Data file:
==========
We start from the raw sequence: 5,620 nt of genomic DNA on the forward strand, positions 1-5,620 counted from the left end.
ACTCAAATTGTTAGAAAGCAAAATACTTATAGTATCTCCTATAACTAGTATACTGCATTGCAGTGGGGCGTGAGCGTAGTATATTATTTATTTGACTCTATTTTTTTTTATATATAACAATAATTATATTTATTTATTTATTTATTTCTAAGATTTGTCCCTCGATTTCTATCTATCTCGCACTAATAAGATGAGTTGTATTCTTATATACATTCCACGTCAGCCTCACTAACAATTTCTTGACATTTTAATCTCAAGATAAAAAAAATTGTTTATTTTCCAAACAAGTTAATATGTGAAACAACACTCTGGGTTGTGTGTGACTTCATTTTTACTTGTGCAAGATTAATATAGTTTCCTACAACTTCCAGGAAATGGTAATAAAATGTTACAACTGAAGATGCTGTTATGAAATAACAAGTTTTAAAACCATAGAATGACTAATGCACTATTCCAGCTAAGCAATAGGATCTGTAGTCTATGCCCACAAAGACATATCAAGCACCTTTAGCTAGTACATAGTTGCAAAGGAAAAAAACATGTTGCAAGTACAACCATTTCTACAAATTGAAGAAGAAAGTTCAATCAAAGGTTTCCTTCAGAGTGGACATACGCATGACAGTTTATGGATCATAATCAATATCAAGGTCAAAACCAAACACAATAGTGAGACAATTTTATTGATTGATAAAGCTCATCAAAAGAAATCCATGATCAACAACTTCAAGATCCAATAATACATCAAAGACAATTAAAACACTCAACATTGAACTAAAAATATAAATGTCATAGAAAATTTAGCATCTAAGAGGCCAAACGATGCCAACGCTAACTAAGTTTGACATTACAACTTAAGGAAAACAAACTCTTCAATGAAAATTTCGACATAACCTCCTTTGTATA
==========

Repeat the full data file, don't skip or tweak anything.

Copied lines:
We start from the raw sequence: 5,620 nt of genomic DNA on the forward strand, positions 1-5,620 counted from the left end.
ACTCAAATTGTTAGAAAGCAAAATACTTATAGTATCTCCTATAACTAGTATACTGCATTGCAGTGGGGCGTGAGCGTAGTATATTATTTATTTGACTCTATTTTTTTTTATATATAACAATAATTATATTTATTTATTTATTTATTTCTAAGATTTGTCCCTCGATTTCTATCTATCTCGCACTAATAAGATGAGTTGTATTCTTATATACATTCCACGTCAGCCTCACTAACAATTTCTTGACATTTTAATCTCAAGATAAAAAAAATTGTTTATTTTCCAAACAAGTTAATATGTGAAACAACACTCTGGGTTGTGTGTGACTTCATTTTTACTTGTGCAAGATTAATATAGTTTCCTACAACTTCCAGGAAATGGTAATAAAATGTTACAACTGAAGATGCTGTTATGAAATAACAAGTTTTAAAACCATAGAATGACTAATGCACTATTCCAGCTAAGCAATAGGATCTGTAGTCTATGCCCACAAAGACATATCAAGCACCTTTAGCTAGTACATAGTTGCAAAGGAAAAAAACATGTTGCAAGTACAACCATTTCTACAAATTGAAGAAGAAAGTTCAATCAAAGGTTTCCTTCAGAGTGGACATACGCATGACAGTTTATGGATCATAATCAATATCAAGGTCAAAACCAAACACAATAGTGAGACAATTTTATTGATTGATAAAGCTCATCAAAAGAAATCCATGATCAACAACTTCAAGATCCAATAATACATCAAAGACAATTAAAACACTCAACATTGAACTAAAAATATAAATGTCATAGAAAATTTAGCATCTAAGAGGCCAAACGATGCCAACGCTAACTAAGTTTGACATTACAACTTAAGGAAAACAAACTCTTCAATGAAAATTTCGACATAACCTCCTTTGTATA